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California's budget shortfall may top $8 billion
SAN FRANCISCO |
SAN FRANCISCO (Reuters) - The $3 billion state budget shortfall California officials had recently discussed is swelling fast and may grow to more than $8 billion, school lobbyists said on Wednesday after a briefing by Gov. Arnold Schwarzenegger.
The Republican governor, according to representatives of the most populous U.S. state's education associations, said he would propose a combination of deep spending cuts and a sales-tax increase to close the widening budget deficit.
Schwarzenegger spoke of a fast-growing shortfall amid a "new reality" of a plunge in revenues as the state's economy slows, consumers rein in spending, the housing slump presses on and unemployment rises, said Brian Lewis, executive director of the California Association of School Business Officials.
"What the governor did say was that the $3 billion that had been bandied about by his administration had grown to somewhere between $5 billion and $8 billion and perhaps more than that," Lewis said.
"He said, 'I don't like taxes, but I don't see how we can avoid them,'" Lewis added. "But clearly he wasn't talking about trying to solve this gap with all revenues. He's looking at some kind of combination of revenues and cuts."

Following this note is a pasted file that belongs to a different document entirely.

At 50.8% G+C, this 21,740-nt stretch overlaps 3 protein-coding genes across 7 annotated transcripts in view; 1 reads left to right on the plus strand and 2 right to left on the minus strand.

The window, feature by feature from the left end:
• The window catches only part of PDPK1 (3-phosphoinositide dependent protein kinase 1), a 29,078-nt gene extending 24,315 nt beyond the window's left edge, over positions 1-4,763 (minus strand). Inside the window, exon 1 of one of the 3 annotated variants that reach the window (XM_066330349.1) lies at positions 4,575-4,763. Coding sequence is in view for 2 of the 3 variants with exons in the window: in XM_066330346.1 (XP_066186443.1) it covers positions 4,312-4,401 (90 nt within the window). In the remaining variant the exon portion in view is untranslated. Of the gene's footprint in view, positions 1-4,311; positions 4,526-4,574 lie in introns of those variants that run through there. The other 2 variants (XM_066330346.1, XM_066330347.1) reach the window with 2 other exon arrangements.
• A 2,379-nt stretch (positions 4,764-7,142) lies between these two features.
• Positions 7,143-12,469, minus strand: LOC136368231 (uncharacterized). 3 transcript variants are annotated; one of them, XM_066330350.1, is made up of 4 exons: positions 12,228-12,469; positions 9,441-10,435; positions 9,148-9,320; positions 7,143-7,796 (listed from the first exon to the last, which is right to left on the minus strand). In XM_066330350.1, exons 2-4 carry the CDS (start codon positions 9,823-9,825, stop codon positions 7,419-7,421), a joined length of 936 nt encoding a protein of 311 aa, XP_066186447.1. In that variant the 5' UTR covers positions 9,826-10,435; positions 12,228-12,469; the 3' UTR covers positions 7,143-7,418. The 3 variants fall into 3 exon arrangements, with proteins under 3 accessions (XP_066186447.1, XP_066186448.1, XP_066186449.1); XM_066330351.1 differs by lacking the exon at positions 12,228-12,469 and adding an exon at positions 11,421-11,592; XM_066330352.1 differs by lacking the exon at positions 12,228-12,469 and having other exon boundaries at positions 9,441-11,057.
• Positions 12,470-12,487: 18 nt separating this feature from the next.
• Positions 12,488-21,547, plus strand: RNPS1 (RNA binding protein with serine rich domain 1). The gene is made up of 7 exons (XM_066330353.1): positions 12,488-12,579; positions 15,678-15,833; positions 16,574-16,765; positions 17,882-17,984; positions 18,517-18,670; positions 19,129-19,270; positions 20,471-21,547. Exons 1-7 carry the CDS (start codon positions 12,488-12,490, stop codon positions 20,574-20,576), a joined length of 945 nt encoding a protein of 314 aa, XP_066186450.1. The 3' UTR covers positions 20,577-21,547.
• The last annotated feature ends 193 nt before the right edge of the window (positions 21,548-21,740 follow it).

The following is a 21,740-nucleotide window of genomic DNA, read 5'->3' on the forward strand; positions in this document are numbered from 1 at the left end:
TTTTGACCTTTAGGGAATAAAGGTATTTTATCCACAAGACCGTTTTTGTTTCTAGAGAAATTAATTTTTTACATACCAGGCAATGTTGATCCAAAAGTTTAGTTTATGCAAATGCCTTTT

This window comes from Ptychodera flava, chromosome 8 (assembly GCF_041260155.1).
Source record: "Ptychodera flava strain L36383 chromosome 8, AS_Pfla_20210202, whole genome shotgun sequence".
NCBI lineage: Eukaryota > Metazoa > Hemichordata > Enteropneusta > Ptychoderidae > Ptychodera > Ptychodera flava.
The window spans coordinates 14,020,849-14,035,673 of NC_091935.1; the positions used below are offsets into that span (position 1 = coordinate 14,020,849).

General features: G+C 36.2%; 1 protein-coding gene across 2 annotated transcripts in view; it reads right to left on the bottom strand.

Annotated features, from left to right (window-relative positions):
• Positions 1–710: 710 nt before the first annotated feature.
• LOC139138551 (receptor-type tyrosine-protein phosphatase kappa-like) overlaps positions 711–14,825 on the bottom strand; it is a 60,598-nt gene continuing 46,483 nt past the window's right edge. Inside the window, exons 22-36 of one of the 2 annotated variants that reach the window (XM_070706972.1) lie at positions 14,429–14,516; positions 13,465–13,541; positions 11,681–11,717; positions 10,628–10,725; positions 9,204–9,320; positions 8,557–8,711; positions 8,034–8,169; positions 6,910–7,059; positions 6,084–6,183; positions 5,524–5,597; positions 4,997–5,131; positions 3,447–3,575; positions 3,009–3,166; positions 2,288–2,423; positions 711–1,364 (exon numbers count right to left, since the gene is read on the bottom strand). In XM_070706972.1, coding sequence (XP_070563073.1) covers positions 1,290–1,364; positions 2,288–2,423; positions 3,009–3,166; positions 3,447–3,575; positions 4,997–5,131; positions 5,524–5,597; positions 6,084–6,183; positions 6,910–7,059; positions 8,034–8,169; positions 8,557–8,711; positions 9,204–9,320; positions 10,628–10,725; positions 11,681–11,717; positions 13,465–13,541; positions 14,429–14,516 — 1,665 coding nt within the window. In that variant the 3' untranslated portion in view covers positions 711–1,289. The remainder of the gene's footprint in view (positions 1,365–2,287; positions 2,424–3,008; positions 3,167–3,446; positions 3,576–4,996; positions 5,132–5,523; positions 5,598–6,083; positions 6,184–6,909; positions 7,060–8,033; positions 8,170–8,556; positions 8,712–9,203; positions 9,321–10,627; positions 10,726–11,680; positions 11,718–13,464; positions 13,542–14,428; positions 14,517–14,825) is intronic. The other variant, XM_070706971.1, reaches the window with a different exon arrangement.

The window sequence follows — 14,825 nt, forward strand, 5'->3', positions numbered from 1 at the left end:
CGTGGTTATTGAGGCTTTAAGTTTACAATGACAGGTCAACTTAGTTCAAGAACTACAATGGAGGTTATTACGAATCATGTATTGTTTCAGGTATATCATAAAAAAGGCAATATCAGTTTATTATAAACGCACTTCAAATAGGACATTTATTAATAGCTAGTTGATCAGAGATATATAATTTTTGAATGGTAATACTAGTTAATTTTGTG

Schwarzenegger spokesman Aaron McLear said he could not comment on the private briefing, adding that the governor should have a firm estimate of the size of the state's budget shortfall by the end of the week.
The governor will then craft proposals for closing the gap and make them public next Wednesday when he officially calls for a special session of the Legislature to focus on the disarray in the state's current fiscal-year budget.
Schwarzenegger signed the spending plan into law on September 23, marking the end of California's longest-ever delay over a state budget. His signature brought the 85-day political drama over the budget to a close and closed a shortfall of more than $15 billion.
To get a final agreement, lawmakers gave in to his demand for a rainy-day fund that would be difficult for them to tap and agreed to Schwarzenegger's proposal to let the state sell debt backed by the state lottery system's future revenues, pending voters' approval.
The final agreement also denied Democrats who control the Legislature the tax increases they had sought and blocked Republicans' demands for deeper spending cuts than initially planned.
Administration officials and lawmakers acknowledged the agreement was a short-term fix as it failed to tackle California's core budget problem, its so-called "structural" budget imbalance.
The state's persistent inability to match spending and revenues is a major reason why Wall Street is reluctant to raise California's credit rating, which makes borrowing more expensive for the nation's biggest issuer of municipal debt.
A day after Schwarzenegger signed the budget agreement, the UCLA Anderson Forecast unit projected in a report that California's jobless rate will hold above 7 percent through next year, a grim forecast for the state's government, which is overly dependent on revenues from personal income taxes.
A "strong undercurrent of housing- and finance-generated weakness" is dragging down growth in the eighth-largest economy in the world, the forecasting unit said in its report said.
(Reporting by Jim Christie; Editing by Jan Paschal)
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